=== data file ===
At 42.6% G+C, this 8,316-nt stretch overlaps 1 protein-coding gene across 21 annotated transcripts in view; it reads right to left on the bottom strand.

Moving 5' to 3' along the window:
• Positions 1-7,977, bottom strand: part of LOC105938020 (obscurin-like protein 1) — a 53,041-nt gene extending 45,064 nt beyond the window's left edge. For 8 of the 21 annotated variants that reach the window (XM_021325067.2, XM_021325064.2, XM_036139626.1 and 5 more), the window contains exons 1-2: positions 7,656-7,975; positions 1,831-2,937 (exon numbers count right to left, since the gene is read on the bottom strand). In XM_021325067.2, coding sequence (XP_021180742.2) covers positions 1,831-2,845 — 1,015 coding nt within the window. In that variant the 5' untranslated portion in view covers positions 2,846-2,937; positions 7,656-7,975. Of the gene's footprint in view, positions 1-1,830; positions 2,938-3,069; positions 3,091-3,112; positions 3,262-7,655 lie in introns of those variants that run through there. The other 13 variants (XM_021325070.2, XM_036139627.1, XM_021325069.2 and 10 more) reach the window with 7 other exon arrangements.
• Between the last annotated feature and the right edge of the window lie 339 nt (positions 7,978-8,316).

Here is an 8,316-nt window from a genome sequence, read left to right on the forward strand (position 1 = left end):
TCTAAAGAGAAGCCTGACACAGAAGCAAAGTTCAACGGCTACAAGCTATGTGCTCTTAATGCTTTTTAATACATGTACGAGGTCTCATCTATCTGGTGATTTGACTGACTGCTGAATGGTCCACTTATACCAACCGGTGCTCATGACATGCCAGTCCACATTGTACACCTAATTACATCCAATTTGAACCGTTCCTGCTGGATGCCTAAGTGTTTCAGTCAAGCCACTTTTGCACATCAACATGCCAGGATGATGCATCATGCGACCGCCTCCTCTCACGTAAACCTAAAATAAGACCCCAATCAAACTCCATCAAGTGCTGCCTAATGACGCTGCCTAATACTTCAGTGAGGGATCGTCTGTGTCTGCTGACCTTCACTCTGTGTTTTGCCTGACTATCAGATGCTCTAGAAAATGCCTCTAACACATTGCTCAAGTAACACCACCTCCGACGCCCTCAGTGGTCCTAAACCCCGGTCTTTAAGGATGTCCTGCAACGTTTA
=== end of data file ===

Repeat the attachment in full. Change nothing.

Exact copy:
At 42.6% G+C, this 8,316-nt stretch overlaps 1 protein-coding gene across 21 annotated transcripts in view; it reads right to left on the bottom strand.

Moving 5' to 3' along the window:
• Positions 1-7,977, bottom strand: part of LOC105938020 (obscurin-like protein 1) — a 53,041-nt gene extending 45,064 nt beyond the window's left edge. For 8 of the 21 annotated variants that reach the window (XM_021325067.2, XM_021325064.2, XM_036139626.1 and 5 more), the window contains exons 1-2: positions 7,656-7,975; positions 1,831-2,937 (exon numbers count right to left, since the gene is read on the bottom strand). In XM_021325067.2, coding sequence (XP_021180742.2) covers positions 1,831-2,845 — 1,015 coding nt within the window. In that variant the 5' untranslated portion in view covers positions 2,846-2,937; positions 7,656-7,975. Of the gene's footprint in view, positions 1-1,830; positions 2,938-3,069; positions 3,091-3,112; positions 3,262-7,655 lie in introns of those variants that run through there. The other 13 variants (XM_021325070.2, XM_036139627.1, XM_021325069.2 and 10 more) reach the window with 7 other exon arrangements.
• Between the last annotated feature and the right edge of the window lie 339 nt (positions 7,978-8,316).

Here is an 8,316-nt window from a genome sequence, read left to right on the forward strand (position 1 = left end):
TCTAAAGAGAAGCCTGACACAGAAGCAAAGTTCAACGGCTACAAGCTATGTGCTCTTAATGCTTTTTAATACATGTACGAGGTCTCATCTATCTGGTGATTTGACTGACTGCTGAATGGTCCACTTATACCAACCGGTGCTCATGACATGCCAGTCCACATTGTACACCTAATTACATCCAATTTGAACCGTTCCTGCTGGATGCCTAAGTGTTTCAGTCAAGCCACTTTTGCACATCAACATGCCAGGATGATGCATCATGCGACCGCCTCCTCTCACGTAAACCTAAAATAAGACCCCAATCAAACTCCATCAAGTGCTGCCTAATGACGCTGCCTAATACTTCAGTGAGGGATCGTCTGTGTCTGCTGACCTTCACTCTGTGTTTTGCCTGACTATCAGATGCTCTAGAAAATGCCTCTAACACATTGCTCAAGTAACACCACCTCCGACGCCCTCAGTGGTCCTAAACCCCGGTCTTTAAGGATGTCCTGCAACGTTTA